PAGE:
FCC Urging Americans to Use Internet Speed App to Counter Data Fudging

TechAristocrat Newsroom
WASHINGTON, DC - FEBRUARY 15: U.S. Federal Communications Commission Headquarters in Washington, DC on February 15, 2015.
The FCC has made lots of positive changes in a short amount of time.

The Federal Communications Commission is encouraging Americans to use the FCC mobile app to get accurate information about their broadband connections. The telecoms regulator issued an announcement on Monday saying, “the app provides a way for consumers to test the performance of their mobile and in-home broadband networks.”

 

The FCC didn’t say the app data would influence policy decisions, saying instead that the figures from the app “will help to inform the FCC’s efforts to collect more accurate and granular broadband deployment data.”

 

The app has been available to the public since 2014. The current version is the fourth one, published last year. It was made by the internet metrics company SamKnows, which was started by Sam Crawford in 2008. Crawford is still the CTO of the company and is popular on the internet for helping create actionable stats. 

 

The development of the app has mirrored political battles around broadband provisions. The app was first created under the leadership of Tom Wheeler, who fought tooth and nail against the cable industry to put subscribers first. Big Cable has spent years manipulating the data the FCC requests in regards to the speed and provision of broadband services, making it seem like the market is more competitive and that internet speeds are better than ever. Wheeler said that he hoped to expose the depths of the data manipulation through the crowdsourcing app.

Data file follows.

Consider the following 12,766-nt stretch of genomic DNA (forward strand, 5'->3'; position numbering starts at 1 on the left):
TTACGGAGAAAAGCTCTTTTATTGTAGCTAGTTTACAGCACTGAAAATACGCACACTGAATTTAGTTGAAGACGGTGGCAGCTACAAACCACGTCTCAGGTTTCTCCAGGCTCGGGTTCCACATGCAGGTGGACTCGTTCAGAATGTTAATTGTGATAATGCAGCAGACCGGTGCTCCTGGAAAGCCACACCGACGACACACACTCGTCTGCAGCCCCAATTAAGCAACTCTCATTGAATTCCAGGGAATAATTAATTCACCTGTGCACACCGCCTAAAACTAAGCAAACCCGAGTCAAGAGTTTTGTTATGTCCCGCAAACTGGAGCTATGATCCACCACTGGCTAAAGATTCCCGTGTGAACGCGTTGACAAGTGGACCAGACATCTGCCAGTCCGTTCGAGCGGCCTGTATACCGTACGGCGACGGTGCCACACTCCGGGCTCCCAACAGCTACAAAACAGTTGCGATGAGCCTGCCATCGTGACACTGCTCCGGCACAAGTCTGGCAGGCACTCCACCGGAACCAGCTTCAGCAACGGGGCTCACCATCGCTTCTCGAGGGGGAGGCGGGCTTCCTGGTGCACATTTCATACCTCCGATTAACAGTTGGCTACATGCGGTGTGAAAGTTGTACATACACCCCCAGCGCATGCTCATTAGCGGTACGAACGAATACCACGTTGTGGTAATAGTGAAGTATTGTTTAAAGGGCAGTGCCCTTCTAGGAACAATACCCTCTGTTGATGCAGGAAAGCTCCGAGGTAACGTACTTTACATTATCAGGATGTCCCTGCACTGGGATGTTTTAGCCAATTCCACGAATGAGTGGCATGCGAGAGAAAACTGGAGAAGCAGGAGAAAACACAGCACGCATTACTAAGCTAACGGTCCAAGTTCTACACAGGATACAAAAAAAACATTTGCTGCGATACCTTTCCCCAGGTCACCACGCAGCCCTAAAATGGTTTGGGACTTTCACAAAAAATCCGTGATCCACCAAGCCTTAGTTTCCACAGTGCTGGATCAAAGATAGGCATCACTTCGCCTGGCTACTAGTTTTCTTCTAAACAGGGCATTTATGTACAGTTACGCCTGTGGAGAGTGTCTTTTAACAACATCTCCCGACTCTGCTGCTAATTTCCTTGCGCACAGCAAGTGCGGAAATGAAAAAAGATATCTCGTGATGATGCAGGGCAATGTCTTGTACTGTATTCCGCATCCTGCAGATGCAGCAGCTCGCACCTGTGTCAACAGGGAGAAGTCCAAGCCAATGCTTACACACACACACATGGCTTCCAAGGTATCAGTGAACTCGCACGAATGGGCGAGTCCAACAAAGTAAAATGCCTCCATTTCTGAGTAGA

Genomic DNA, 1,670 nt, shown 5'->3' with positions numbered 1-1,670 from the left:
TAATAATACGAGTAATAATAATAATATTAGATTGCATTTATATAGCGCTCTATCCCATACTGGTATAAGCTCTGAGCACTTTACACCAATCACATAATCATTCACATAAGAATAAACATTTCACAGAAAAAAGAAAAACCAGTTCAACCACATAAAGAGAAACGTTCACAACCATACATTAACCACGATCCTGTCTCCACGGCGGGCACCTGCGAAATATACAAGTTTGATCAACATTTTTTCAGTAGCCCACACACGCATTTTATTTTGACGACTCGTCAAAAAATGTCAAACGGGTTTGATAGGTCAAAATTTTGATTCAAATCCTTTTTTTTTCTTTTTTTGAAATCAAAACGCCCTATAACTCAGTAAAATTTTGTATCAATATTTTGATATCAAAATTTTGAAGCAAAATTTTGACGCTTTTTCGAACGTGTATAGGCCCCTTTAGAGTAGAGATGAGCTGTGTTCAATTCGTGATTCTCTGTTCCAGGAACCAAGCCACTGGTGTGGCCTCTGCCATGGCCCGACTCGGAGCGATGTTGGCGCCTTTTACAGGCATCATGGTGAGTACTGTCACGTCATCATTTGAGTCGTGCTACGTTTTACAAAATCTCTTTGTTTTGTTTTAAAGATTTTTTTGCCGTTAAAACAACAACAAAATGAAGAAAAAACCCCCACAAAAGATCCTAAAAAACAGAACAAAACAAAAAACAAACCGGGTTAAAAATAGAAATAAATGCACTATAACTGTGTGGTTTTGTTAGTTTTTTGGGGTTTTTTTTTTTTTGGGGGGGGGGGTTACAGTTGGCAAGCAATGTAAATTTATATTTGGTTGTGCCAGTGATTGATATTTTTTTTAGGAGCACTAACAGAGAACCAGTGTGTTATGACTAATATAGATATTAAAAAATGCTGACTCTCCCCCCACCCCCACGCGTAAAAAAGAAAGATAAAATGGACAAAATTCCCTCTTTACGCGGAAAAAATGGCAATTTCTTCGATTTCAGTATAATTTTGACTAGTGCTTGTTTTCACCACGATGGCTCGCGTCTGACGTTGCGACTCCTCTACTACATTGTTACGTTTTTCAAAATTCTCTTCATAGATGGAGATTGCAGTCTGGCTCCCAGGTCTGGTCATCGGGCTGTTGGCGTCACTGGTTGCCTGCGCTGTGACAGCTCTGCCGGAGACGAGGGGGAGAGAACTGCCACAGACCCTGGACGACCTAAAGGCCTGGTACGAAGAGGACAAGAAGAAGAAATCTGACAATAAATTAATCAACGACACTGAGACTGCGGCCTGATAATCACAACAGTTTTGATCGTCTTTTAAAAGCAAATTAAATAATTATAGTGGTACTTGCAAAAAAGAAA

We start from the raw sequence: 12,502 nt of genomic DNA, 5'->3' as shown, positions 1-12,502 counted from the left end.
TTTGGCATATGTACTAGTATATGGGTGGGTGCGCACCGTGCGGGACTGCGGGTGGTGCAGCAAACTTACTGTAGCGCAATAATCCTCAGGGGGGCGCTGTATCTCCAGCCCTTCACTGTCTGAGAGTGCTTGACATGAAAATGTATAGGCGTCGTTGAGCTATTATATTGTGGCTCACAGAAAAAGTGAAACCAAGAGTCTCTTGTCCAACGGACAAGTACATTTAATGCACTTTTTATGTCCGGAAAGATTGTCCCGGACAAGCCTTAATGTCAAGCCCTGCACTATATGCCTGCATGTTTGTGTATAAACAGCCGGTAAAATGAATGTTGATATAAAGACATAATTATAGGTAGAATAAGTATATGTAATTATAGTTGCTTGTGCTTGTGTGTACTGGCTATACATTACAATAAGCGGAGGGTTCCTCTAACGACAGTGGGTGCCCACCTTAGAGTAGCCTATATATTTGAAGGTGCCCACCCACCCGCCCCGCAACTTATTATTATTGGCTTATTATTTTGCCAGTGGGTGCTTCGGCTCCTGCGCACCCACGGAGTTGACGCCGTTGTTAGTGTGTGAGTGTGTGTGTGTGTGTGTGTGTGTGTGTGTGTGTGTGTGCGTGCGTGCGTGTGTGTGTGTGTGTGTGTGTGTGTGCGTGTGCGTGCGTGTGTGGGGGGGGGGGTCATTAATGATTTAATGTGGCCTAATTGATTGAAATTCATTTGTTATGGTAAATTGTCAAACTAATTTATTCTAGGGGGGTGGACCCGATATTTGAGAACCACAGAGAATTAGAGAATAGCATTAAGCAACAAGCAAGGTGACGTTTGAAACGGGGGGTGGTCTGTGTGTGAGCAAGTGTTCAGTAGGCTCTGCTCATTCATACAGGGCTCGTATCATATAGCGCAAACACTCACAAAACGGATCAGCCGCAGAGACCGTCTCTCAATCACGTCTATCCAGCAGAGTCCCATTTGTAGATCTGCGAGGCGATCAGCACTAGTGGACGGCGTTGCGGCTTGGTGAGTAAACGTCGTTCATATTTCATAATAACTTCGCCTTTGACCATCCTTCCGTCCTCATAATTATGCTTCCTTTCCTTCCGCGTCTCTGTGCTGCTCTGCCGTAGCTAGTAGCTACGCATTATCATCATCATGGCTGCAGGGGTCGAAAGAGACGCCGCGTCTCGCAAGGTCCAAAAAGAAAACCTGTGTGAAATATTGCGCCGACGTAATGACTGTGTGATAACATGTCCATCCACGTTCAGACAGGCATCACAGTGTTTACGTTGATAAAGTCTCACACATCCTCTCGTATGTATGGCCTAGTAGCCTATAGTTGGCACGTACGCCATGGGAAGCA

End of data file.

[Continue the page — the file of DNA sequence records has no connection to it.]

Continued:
Things changed when Ajit Pai took over the FCC. Pai dismantled efforts to fight Big Tech and ended the fight against the oligopoly of the cable industry. He also tried to change the definition of broadband internet speed and discarded net neutrality laws. His replacement, Jessica Rosenworcel, brought the app back. 

 

The push for better regulation doesn’t mean things aer going to change soon. Big Cable has argued for years – successfully at that – that data provided by users of an app isn’t robust enough to form the basis of government decisions. The FCC will have to use the data to push for change instead of taking direct action with it. 

 

Everybody understands that the official FCC data from ISPs is worthless. The more people use the FCC app, the more this inaccuracy is highlighted and the further the FCC can go. The big question is whether the FCC can make enough progress in the next four years to make a real difference. 

 

If the Republicans win the 2024 election, then the FCC will likely be headed by another Ajit Pai – if not someone worse. 

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